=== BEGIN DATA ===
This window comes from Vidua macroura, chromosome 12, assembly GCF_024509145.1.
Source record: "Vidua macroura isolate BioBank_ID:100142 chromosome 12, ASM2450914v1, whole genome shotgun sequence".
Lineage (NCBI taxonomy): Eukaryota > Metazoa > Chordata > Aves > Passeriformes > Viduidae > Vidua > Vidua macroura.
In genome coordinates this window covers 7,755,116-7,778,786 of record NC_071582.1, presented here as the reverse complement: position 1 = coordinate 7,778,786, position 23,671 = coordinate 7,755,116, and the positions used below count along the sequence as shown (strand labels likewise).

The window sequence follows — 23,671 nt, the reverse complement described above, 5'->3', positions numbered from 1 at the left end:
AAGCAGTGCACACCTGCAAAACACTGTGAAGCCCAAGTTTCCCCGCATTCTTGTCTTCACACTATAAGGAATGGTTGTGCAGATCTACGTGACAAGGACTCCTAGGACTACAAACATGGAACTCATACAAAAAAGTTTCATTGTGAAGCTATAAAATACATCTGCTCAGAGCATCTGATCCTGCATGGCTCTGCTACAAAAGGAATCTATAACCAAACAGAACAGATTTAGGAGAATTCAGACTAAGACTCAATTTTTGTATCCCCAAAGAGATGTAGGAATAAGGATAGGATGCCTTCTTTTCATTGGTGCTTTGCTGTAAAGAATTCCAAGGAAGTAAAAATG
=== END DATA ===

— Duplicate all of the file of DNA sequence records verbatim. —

This window comes from Vidua macroura, chromosome 12, assembly GCF_024509145.1.
Source record: "Vidua macroura isolate BioBank_ID:100142 chromosome 12, ASM2450914v1, whole genome shotgun sequence".
Lineage (NCBI taxonomy): Eukaryota > Metazoa > Chordata > Aves > Passeriformes > Viduidae > Vidua > Vidua macroura.
In genome coordinates this window covers 7,755,116-7,778,786 of record NC_071582.1, presented here as the reverse complement: position 1 = coordinate 7,778,786, position 23,671 = coordinate 7,755,116, and the positions used below count along the sequence as shown (strand labels likewise).

The window sequence follows — 23,671 nt, the reverse complement described above, 5'->3', positions numbered from 1 at the left end:
AAGCAGTGCACACCTGCAAAACACTGTGAAGCCCAAGTTTCCCCGCATTCTTGTCTTCACACTATAAGGAATGGTTGTGCAGATCTACGTGACAAGGACTCCTAGGACTACAAACATGGAACTCATACAAAAAAGTTTCATTGTGAAGCTATAAAATACATCTGCTCAGAGCATCTGATCCTGCATGGCTCTGCTACAAAAGGAATCTATAACCAAACAGAACAGATTTAGGAGAATTCAGACTAAGACTCAATTTTTGTATCCCCAAAGAGATGTAGGAATAAGGATAGGATGCCTTCTTTTCATTGGTGCTTTGCTGTAAAGAATTCCAAGGAAGTAAAAATG